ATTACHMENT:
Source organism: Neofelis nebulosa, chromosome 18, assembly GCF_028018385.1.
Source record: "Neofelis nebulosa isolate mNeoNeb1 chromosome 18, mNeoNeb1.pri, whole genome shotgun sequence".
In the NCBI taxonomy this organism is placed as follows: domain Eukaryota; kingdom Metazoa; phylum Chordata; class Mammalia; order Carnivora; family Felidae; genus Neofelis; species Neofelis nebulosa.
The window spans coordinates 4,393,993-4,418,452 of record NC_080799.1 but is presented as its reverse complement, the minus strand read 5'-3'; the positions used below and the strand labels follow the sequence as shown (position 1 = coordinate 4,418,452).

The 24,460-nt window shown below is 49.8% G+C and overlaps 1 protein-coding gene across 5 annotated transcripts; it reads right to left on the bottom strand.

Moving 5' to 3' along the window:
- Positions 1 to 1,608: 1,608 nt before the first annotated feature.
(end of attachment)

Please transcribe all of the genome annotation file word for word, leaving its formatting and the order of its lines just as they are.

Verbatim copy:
Source organism: Neofelis nebulosa, chromosome 18, assembly GCF_028018385.1.
Source record: "Neofelis nebulosa isolate mNeoNeb1 chromosome 18, mNeoNeb1.pri, whole genome shotgun sequence".
In the NCBI taxonomy this organism is placed as follows: domain Eukaryota; kingdom Metazoa; phylum Chordata; class Mammalia; order Carnivora; family Felidae; genus Neofelis; species Neofelis nebulosa.
The window spans coordinates 4,393,993-4,418,452 of record NC_080799.1 but is presented as its reverse complement, the minus strand read 5'-3'; the positions used below and the strand labels follow the sequence as shown (position 1 = coordinate 4,418,452).

The 24,460-nt window shown below is 49.8% G+C and overlaps 1 protein-coding gene across 5 annotated transcripts; it reads right to left on the bottom strand.

Moving 5' to 3' along the window:
- Positions 1 to 1,608: 1,608 nt before the first annotated feature.